Dogs and horses receive a great many ideas, both detached and associated, but they are incapable of generalizing; so that Max Muller is substantially right when he says: “No animal thinks and no animal speaks, except man. Language and thought are inseparable. Words without thought are dead sounds; thoughts without words are nothing. To think is to speak low; to speak is to think aloud. The word is the thought incarnate.”

Springfield Republican, May 31, 1862, page 3
Emancipation at War.
A letter from Gen. Fremont’s camp in Western Virginia relates the following significant incident:

The presence and passage of our army in the country is having the effect of settling the slavery question here, for emancipation follows its path. I have talked with many of these poor negroes, and find them singularly intelligent… They are of great value to us in many ways, especially as guides, and the scouts tell me that there has never been an instance of false or even incorrect information derived from them.

Springfield Republican, June 7, 1862, page 3

The poetry of the June Atlantic is all good with one exception; very good, with two. Of its prose, the first essay, on Walking, does more to unfold the characters and habits of its author, the late gifted eccentric Henry D. Thoreau, than any ordinary biography would have done;—Thoreau, who was emphatically a man of today, a student of “that newer testament, the Gospel according to the present moment;” and who after sauntering through a brief but happy life, has passed a la Sainte Terre, and will return no more.  … Mr. Higginson’s article upon feminine health provokes a feeling of antagonism. He seems to ignore the fact that the brute vigor of the peasant woman is absolutely incompatible with culture and refinement, and that the scimitar of Saladin must keep to its graceful feats, and not attempt to deal the sledge-hammer blows of the heavy battle-ax of Richard. Moreover, physiologists are wont to confine themselves to material agencies, and yet there is an immaterial hygiene that affects, more vitally than we are fond of admission, “the health of our girls.”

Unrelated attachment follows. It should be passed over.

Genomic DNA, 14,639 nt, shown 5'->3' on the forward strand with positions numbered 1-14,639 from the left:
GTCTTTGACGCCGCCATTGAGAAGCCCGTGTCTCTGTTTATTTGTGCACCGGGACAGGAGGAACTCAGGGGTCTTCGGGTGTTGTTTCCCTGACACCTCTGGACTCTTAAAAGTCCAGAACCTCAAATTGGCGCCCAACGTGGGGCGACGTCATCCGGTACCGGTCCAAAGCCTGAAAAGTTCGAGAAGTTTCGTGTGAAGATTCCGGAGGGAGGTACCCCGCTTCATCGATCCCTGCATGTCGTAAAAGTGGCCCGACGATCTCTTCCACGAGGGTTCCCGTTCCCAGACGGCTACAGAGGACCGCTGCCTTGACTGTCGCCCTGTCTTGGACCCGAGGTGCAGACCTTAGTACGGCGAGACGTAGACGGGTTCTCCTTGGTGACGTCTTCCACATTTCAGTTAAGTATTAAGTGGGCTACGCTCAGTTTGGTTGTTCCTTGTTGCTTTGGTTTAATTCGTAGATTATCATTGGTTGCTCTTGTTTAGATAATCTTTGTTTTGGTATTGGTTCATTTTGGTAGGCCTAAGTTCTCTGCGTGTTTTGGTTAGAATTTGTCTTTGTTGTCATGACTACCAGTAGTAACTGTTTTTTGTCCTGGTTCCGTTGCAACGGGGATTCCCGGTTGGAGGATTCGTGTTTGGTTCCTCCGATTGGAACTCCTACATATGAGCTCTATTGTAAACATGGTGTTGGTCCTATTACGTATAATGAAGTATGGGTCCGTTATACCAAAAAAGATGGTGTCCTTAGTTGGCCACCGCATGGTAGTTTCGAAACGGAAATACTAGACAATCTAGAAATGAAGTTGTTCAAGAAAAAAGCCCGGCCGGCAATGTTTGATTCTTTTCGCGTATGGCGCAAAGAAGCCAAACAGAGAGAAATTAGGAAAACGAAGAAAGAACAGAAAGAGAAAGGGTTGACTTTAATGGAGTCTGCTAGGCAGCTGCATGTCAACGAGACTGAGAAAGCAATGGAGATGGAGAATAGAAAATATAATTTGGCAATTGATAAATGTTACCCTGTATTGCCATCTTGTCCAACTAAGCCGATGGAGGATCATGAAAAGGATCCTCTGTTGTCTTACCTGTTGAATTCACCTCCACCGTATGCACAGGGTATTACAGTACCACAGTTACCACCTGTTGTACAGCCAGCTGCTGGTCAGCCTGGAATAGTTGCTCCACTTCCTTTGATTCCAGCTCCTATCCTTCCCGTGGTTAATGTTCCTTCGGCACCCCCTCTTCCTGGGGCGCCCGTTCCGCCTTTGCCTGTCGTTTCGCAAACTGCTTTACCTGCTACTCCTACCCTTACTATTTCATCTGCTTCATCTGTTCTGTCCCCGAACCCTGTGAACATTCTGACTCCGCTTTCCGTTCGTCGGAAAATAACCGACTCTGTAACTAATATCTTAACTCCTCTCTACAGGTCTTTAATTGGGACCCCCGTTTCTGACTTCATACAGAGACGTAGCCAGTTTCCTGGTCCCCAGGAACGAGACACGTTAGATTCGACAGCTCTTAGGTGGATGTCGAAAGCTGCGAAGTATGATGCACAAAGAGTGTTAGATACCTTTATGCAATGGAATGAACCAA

Hampshire Gazette, June 3, 1862, page 2
The Emancipation and Confiscation Acts.
These two most important measures of the government came up in the House of Representatives last week, and the confiscation bill was passed by a majority of twenty, while the emancipation bill was lost by four votes. Both bills are published in another column. The people of Massachusetts are anxious that measures should be adopted by which some sort of punishment shall be meted out to the rebels, and they regret exceedingly that the bill for the emancipation of the slaves of rebels has failed.

Hampshire Gazette, June 3, 1862, page 2
Amherst.
The Selectmen have appointed Daniel Converse for the South part, and Marquis F. Dickinson for the North part, Special Police, to enforce the dog law. Mr. Converse canvassed the South Parish Wednesday and had 10 dogs licensed on his route, and all but four in that parish are now registered, and those were allowed three days grace, on account of the absence of the owners… [Marquis F. Dickinson (1840-1915) was born in Amherst, graduated from Amherst College and Harvard Law School, and was a prominent Boston attorney, but does not seem to be related to the Dickinson's of the Homestead.]

Thomas M. Brown has been lecturing on temperance in Amherst, North Amherst, and other places adjoining—Dodge had a large audience at his concert in Amherst.

“Thoreau and Higginson on Health”

“I wish to speak a word for Nature …” -Henry David Thoreau, Atlantic Monthly, June of 1862